Another friend came over for a playdate and immediately began pointing out issues with Roosevelt’s behavior—the jumping! The licking! The leg humping—OK, yes, will definitely work on that one…but this is a puppy we’re talking about. I’m not training him to get an office job; I’m training him to be safe and make our lives easier. The fact that Roosevelt will eventually do his business outside and lay off the jumping/humping is all one big favor to us humans. As long as everyone is safe, the mistakes in between are a small price to pay for the joy that is bringing a dog into a home.
Yes, I’ve read the puppy training 101 books. It’s abundantly clear that any behavioral issue with the dog is a strict reflection on the parent. What it doesn’t say, though, is that it’s OK if your dog isn’t perfectly trained. If your dog can be social with kids and other dogs, who cares if he heels? If my dog is gentle with my friends’ babies, who cares that my dog eats his own bed? It’s his bed, after all! And ya know what? If my bed cost $7, I’d eat it, too!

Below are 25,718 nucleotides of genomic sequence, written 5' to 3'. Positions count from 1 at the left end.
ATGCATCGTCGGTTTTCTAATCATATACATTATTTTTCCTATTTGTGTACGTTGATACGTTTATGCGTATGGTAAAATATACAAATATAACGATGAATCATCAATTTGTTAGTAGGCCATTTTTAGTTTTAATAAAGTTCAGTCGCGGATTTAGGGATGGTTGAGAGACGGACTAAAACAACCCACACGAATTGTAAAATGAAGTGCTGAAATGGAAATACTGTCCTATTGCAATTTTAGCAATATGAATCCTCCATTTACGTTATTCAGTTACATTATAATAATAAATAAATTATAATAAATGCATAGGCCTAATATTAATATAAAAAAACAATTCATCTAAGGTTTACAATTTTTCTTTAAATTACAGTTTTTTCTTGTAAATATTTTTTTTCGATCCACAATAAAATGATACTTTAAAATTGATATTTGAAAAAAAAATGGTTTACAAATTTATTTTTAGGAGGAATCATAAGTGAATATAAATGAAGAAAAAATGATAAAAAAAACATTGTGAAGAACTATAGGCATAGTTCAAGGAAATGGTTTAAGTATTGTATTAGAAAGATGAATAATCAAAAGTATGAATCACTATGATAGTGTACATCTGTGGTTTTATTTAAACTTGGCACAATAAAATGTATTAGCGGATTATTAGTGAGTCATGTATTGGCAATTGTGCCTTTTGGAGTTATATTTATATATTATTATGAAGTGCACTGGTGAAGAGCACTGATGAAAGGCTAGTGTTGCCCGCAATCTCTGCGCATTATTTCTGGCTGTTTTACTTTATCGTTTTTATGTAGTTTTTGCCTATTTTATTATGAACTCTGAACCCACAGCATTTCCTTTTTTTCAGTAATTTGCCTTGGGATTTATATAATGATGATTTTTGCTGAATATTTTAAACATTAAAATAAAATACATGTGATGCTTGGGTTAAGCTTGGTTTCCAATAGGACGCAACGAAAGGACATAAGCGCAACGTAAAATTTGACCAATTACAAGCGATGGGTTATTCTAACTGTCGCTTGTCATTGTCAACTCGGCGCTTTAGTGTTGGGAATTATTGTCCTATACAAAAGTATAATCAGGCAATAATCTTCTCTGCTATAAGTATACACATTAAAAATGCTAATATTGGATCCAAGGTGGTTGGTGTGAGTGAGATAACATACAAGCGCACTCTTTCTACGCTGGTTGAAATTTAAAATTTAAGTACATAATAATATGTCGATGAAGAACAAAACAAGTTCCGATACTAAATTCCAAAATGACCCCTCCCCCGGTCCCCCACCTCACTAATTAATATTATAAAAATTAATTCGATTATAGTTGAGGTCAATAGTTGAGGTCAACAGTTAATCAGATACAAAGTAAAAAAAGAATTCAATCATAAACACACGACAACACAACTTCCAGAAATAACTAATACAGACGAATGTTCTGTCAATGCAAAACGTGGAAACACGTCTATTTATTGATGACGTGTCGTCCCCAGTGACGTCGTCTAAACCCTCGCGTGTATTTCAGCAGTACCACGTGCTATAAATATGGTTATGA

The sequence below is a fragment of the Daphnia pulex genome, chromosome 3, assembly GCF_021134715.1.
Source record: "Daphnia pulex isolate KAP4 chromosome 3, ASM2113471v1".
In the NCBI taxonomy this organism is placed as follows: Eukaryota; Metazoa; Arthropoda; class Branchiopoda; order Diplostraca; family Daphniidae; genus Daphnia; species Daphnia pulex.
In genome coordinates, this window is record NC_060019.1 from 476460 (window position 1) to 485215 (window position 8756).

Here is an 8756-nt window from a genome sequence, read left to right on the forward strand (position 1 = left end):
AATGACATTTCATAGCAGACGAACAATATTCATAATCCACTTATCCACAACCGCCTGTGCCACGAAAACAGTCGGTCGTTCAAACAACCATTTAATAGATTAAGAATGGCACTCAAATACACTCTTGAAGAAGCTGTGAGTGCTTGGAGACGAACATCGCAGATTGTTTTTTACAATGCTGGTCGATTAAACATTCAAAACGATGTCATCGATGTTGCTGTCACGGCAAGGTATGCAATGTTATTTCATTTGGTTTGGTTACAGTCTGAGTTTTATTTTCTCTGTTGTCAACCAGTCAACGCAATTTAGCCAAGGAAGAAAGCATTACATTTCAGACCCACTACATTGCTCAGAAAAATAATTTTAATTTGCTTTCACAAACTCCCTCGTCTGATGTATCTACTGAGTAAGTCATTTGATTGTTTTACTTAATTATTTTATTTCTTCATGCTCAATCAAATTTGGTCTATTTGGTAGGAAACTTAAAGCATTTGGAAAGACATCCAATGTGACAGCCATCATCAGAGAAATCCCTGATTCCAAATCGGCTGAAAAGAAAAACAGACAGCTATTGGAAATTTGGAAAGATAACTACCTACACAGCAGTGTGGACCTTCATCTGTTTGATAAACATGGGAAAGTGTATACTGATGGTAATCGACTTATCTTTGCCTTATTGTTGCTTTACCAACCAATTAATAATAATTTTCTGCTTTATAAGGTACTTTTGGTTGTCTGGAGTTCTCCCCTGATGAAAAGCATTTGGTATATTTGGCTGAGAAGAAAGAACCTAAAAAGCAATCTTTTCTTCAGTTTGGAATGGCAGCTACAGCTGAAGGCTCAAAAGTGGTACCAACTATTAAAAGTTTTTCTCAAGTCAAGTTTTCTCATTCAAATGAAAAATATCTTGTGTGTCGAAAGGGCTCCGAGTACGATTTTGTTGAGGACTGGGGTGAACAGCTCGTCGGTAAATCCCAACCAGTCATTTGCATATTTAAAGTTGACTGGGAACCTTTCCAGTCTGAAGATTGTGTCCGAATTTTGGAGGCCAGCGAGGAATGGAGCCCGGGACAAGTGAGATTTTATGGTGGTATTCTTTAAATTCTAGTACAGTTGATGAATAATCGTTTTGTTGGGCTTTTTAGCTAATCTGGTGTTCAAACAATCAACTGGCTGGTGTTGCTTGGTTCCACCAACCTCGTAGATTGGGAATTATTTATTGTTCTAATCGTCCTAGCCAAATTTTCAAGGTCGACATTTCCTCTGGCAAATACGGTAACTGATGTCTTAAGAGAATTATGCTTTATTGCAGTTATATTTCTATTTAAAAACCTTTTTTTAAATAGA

But there’s more to the paw-shaming than furniture destruction. It’s the same as with human parenting—every single choice I make is up for debate in front of the Better Parenting Peanut Gallery. With Instagram and bougie services for dogs on the rise, everything from fancy crates to fancy field trips in the woods (yes, they’re a thing) is a new choice you have to make. Long gone are the days of letting the dog sleep outside with the chickens. Today, it basically warrants your arrest if your dog sleeps on the floor.
As the business of being a pet parent becomes more and more commercialized, the more opportunities there are for you to tell me I’m bad at the one thing I care so deeply about.